Return to the Blog

Research Shows Approximately 2/3 of Adults Get Their News from Social Media

Of course they do. Social media, like Facebook and Twitter, delivers real-time “news” straight to your news feed, keeping us informed on trending and interesting stories based on our preferences — all on our favorite mobile devices. In fact, social might be where you first saw this news article.

Another reason it’s so appealing is that we can participate in the newscasts or stories by sharing, commenting and liking, which lends to a more active experience and connects us with others interested in the subject matter. The entertaining and informative content, combined with the interactive experience and connectedness, is why so many participate in social every day.

Here’s the latest data regarding social media news consumption from a Pew Research Center report

  • 62% of adults get news from social media
  • 44% of all adults in the U.S. get news on Facebook
  • Twitter has a smaller user base than Facebook, but 59% of those users go to Twitter for news
  • Those 65+ use Facebook and LinkedIn for news
  • Facebook, Instagram and YouTube users usually get news passively. This means that posts pop up while they’re catching up with friends and family, and scrolling through their feed. Twitter, LinkedIn and Reddit users get news actively, which means that they go to the social channels specifically to search for the news.
  • Unsurprisingly, social media news users also frequently visit news websites and apps to get news.

In addition to the latest Pew Research report, we already know that 90% of our primary target audience ($75,000+ HHI, 65+) use the internet. 71% of online seniors go online daily, and approximately 50% of this audience uses social media, with Facebook leading the pack.

How can senior living organizations become a bigger part of this growing phenomenon of social news consumption?

  • Start by following your favorite news outlets via Facebook and Twitter, e.g., local TV stations, national news publications, senior living trade media like Senior Housing News. Learn what types of stories they share and how they visually tell them on social.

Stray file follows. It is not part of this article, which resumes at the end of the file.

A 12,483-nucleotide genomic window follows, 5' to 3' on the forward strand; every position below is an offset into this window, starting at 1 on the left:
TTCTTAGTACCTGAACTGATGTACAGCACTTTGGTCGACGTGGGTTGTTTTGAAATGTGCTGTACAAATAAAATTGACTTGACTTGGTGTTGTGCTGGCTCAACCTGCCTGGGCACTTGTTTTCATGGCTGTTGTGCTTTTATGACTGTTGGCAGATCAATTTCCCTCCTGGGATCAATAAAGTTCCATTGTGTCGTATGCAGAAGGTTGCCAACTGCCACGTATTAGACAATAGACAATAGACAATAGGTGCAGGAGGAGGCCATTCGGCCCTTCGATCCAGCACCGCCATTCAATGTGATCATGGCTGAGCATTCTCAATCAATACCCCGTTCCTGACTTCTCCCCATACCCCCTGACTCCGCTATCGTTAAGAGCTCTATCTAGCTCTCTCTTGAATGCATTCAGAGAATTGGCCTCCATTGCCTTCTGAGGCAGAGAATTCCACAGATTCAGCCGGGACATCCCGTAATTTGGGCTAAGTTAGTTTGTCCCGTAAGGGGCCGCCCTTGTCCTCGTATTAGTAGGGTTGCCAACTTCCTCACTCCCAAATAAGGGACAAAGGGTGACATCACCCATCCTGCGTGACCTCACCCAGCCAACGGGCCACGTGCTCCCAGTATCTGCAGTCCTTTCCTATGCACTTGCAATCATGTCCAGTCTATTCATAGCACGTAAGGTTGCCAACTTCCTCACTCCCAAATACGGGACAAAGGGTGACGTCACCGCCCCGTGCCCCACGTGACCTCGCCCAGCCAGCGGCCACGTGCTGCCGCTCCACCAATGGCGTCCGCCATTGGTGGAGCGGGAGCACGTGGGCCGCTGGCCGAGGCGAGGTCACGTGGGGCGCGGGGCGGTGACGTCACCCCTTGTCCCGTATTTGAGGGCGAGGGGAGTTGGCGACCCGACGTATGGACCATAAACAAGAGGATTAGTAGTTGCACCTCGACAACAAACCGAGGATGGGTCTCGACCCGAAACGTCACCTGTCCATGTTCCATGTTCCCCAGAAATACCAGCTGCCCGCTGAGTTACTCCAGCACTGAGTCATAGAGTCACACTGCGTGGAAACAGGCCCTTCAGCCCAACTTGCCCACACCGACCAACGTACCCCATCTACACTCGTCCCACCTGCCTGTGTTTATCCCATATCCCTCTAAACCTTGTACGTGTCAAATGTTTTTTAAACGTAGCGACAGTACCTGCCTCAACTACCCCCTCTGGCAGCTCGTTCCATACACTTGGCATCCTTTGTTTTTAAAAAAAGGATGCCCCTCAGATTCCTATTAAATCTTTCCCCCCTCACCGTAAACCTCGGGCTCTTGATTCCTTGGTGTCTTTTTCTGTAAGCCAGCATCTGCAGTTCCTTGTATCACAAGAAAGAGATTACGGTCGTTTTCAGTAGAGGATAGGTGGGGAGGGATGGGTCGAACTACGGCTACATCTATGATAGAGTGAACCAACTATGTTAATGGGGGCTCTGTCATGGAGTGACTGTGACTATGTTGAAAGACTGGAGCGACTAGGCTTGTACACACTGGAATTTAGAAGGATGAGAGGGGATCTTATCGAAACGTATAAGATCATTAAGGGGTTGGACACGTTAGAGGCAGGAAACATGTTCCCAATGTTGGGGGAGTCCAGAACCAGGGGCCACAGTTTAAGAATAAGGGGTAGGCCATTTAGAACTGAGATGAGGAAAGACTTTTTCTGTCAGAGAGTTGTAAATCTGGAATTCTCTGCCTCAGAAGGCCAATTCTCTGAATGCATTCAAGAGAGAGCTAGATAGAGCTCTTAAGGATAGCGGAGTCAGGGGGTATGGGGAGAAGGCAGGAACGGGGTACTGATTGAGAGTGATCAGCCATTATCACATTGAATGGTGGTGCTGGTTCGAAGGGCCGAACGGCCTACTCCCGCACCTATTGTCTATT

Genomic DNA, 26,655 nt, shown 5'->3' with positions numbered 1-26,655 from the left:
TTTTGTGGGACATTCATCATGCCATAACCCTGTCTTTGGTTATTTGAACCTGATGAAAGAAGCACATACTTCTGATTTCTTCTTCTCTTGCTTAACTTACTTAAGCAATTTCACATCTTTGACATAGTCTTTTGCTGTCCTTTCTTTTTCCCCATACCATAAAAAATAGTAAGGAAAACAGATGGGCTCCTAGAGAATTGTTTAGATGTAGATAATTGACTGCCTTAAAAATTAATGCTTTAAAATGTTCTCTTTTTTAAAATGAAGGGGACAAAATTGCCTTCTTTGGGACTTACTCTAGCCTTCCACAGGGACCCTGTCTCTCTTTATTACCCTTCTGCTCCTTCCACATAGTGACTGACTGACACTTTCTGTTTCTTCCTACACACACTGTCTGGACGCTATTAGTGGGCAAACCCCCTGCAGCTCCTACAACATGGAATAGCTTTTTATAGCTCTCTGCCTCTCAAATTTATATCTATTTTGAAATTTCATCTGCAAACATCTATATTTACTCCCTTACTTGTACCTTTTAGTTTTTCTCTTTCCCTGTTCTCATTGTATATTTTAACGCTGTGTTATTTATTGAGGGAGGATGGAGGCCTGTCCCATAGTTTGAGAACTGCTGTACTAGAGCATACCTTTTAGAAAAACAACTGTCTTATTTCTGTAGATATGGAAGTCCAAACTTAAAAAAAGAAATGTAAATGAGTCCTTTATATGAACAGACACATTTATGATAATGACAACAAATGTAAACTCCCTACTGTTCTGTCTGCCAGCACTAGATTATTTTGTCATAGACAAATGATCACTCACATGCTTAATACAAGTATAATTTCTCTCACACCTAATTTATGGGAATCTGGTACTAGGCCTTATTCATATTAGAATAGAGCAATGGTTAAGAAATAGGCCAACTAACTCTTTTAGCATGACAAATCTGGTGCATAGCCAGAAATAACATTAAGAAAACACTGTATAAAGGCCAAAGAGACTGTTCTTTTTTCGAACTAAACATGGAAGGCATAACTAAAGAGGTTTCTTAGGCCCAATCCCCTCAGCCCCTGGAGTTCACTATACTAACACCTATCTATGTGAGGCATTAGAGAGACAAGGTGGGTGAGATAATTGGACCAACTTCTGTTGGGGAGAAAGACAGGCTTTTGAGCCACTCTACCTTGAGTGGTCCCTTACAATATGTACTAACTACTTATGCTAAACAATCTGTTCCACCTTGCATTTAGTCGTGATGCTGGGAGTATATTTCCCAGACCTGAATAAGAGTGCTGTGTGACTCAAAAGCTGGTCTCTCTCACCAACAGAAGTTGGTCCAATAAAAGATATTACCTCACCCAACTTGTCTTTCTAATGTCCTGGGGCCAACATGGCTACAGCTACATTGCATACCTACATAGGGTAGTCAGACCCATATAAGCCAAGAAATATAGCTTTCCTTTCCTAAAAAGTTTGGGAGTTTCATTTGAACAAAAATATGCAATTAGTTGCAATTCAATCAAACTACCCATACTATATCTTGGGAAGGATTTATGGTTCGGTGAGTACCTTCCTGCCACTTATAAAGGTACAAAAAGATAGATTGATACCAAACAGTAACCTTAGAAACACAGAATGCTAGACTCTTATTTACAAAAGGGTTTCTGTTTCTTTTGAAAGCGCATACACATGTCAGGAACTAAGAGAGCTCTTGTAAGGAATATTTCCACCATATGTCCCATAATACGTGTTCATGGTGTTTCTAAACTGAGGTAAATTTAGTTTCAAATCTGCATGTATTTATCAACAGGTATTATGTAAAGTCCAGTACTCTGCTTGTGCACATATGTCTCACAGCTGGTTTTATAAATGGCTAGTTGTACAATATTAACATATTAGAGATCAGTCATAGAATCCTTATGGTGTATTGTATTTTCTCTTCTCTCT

• Get bloggers and reporters to cover your stories, including tweeting, sharing and broadcasting them via social. One way to do this is to work with a media relations strategist to help craft your story in an appealing way to entice bloggers and journalists to want to share your best stories.
  • Think of social media as a hub (or newsroom) and owned channel for publishing, distribution and sharing efforts. Try to post a news story about your community on social at least once a week, in addition to other social content. Or, even better, share a story that a reporter or blogger is telling about your organization. Social publishing and live broadcasting provide endless opportunities to share the many interesting stories within senior living communities.
  • Dedicate time and resources to uncover stories at your community that other seniors and families would find interesting and that support your overall brand. Then become a digital storyteller. Use video, photos and images to show and tell your story. Don’t be afraid to think outside the box and experiment with new and different storytelling methods.
  • Lead by example and engage with stories about your community or the field of senior living through Facebook, LinkedIn, Twitter and other channels. Encourage your staff, residents and family members to join in the conversation, too. Remember social media is all about being social.
  • Dedicate a portion of your traditional media budget to paid boosts on social. This will get your stories in front of an even larger targeted audience, who want to consume news on social.

We anticipate the impact of social media will only increase, so now is a great time to evaluate your social channels and further evolve your strategy.

Join the convo:

Your email address will not be published. Required fields are marked *